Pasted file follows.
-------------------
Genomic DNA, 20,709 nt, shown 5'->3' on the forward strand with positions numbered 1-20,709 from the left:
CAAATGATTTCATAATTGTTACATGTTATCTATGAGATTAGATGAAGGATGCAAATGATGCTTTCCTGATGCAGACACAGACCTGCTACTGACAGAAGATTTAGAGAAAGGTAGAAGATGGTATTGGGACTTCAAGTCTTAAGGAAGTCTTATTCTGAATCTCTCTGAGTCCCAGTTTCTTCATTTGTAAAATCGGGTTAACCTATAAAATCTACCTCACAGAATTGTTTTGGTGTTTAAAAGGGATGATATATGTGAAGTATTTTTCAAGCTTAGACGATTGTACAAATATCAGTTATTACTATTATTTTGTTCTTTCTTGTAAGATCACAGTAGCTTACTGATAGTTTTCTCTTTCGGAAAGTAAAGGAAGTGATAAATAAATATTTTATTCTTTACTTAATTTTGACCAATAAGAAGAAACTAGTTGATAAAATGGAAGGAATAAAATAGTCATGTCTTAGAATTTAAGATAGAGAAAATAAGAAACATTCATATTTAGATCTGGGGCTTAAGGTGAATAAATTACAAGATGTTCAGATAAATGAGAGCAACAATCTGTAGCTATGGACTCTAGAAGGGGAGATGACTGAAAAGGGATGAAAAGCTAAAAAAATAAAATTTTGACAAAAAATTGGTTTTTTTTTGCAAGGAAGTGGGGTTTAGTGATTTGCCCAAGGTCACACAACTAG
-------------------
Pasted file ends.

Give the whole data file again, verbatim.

Genomic DNA, 20,709 nt, shown 5'->3' on the forward strand with positions numbered 1-20,709 from the left:
CAAATGATTTCATAATTGTTACATGTTATCTATGAGATTAGATGAAGGATGCAAATGATGCTTTCCTGATGCAGACACAGACCTGCTACTGACAGAAGATTTAGAGAAAGGTAGAAGATGGTATTGGGACTTCAAGTCTTAAGGAAGTCTTATTCTGAATCTCTCTGAGTCCCAGTTTCTTCATTTGTAAAATCGGGTTAACCTATAAAATCTACCTCACAGAATTGTTTTGGTGTTTAAAAGGGATGATATATGTGAAGTATTTTTCAAGCTTAGACGATTGTACAAATATCAGTTATTACTATTATTTTGTTCTTTCTTGTAAGATCACAGTAGCTTACTGATAGTTTTCTCTTTCGGAAAGTAAAGGAAGTGATAAATAAATATTTTATTCTTTACTTAATTTTGACCAATAAGAAGAAACTAGTTGATAAAATGGAAGGAATAAAATAGTCATGTCTTAGAATTTAAGATAGAGAAAATAAGAAACATTCATATTTAGATCTGGGGCTTAAGGTGAATAAATTACAAGATGTTCAGATAAATGAGAGCAACAATCTGTAGCTATGGACTCTAGAAGGGGAGATGACTGAAAAGGGATGAAAAGCTAAAAAAATAAAATTTTGACAAAAAATTGGTTTTTTTTTGCAAGGAAGTGGGGTTTAGTGATTTGCCCAAGGTCACACAACTAG